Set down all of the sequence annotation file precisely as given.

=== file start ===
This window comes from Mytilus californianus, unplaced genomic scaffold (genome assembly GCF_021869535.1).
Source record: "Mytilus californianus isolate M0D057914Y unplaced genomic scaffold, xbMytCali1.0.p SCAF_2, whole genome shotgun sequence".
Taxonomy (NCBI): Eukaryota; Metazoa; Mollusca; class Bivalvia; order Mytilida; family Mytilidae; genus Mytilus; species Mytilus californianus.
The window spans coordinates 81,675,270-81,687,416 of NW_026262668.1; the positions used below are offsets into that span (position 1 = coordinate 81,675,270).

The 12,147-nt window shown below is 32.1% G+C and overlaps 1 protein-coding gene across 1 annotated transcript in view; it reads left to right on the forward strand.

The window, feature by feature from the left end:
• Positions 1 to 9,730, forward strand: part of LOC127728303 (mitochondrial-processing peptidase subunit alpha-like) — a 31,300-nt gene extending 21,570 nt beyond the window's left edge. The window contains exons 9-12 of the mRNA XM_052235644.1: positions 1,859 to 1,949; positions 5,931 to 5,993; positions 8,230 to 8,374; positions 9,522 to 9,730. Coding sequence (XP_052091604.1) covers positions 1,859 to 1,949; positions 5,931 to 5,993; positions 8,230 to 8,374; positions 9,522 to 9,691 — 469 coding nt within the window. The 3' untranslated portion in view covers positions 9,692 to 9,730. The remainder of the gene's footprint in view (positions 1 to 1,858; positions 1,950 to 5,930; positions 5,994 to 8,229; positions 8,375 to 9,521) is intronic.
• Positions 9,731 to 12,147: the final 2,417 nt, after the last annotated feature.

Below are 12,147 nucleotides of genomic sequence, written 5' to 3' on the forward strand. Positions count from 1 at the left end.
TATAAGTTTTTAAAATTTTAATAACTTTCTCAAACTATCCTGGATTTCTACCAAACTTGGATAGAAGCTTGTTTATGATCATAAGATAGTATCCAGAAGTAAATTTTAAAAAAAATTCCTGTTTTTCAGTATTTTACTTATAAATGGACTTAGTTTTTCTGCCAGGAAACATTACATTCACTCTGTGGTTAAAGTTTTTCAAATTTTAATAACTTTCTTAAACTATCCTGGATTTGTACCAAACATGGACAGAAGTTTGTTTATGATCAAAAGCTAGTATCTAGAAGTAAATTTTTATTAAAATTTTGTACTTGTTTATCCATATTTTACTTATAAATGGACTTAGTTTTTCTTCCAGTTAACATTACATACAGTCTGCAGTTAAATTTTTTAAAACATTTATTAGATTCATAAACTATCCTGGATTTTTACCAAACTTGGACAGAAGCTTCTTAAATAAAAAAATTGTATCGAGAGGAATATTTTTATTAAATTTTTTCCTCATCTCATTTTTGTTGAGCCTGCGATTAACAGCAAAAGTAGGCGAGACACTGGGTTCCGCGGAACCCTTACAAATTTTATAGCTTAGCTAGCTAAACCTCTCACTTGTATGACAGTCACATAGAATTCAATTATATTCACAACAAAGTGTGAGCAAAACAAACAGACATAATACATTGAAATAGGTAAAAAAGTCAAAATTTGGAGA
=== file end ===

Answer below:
This window comes from Mytilus californianus, unplaced genomic scaffold (genome assembly GCF_021869535.1).
Source record: "Mytilus californianus isolate M0D057914Y unplaced genomic scaffold, xbMytCali1.0.p SCAF_2, whole genome shotgun sequence".
Taxonomy (NCBI): Eukaryota; Metazoa; Mollusca; class Bivalvia; order Mytilida; family Mytilidae; genus Mytilus; species Mytilus californianus.
The window spans coordinates 81,675,270-81,687,416 of NW_026262668.1; the positions used below are offsets into that span (position 1 = coordinate 81,675,270).

The 12,147-nt window shown below is 32.1% G+C and overlaps 1 protein-coding gene across 1 annotated transcript in view; it reads left to right on the forward strand.

The window, feature by feature from the left end:
• Positions 1 to 9,730, forward strand: part of LOC127728303 (mitochondrial-processing peptidase subunit alpha-like) — a 31,300-nt gene extending 21,570 nt beyond the window's left edge. The window contains exons 9-12 of the mRNA XM_052235644.1: positions 1,859 to 1,949; positions 5,931 to 5,993; positions 8,230 to 8,374; positions 9,522 to 9,730. Coding sequence (XP_052091604.1) covers positions 1,859 to 1,949; positions 5,931 to 5,993; positions 8,230 to 8,374; positions 9,522 to 9,691 — 469 coding nt within the window. The 3' untranslated portion in view covers positions 9,692 to 9,730. The remainder of the gene's footprint in view (positions 1 to 1,858; positions 1,950 to 5,930; positions 5,994 to 8,229; positions 8,375 to 9,521) is intronic.
• Positions 9,731 to 12,147: the final 2,417 nt, after the last annotated feature.

Below are 12,147 nucleotides of genomic sequence, written 5' to 3' on the forward strand. Positions count from 1 at the left end.
TATAAGTTTTTAAAATTTTAATAACTTTCTCAAACTATCCTGGATTTCTACCAAACTTGGATAGAAGCTTGTTTATGATCATAAGATAGTATCCAGAAGTAAATTTTAAAAAAAATTCCTGTTTTTCAGTATTTTACTTATAAATGGACTTAGTTTTTCTGCCAGGAAACATTACATTCACTCTGTGGTTAAAGTTTTTCAAATTTTAATAACTTTCTTAAACTATCCTGGATTTGTACCAAACATGGACAGAAGTTTGTTTATGATCAAAAGCTAGTATCTAGAAGTAAATTTTTATTAAAATTTTGTACTTGTTTATCCATATTTTACTTATAAATGGACTTAGTTTTTCTTCCAGTTAACATTACATACAGTCTGCAGTTAAATTTTTTAAAACATTTATTAGATTCATAAACTATCCTGGATTTTTACCAAACTTGGACAGAAGCTTCTTAAATAAAAAAATTGTATCGAGAGGAATATTTTTATTAAATTTTTTCCTCATCTCATTTTTGTTGAGCCTGCGATTAACAGCAAAAGTAGGCGAGACACTGGGTTCCGCGGAACCCTTACAAATTTTATAGCTTAGCTAGCTAAACCTCTCACTTGTATGACAGTCACATAGAATTCAATTATATTCACAACAAAGTGTGAGCAAAACAAACAGACATAATACATTGAAATAGGTAAAAAAGTCAAAATTTGGAGA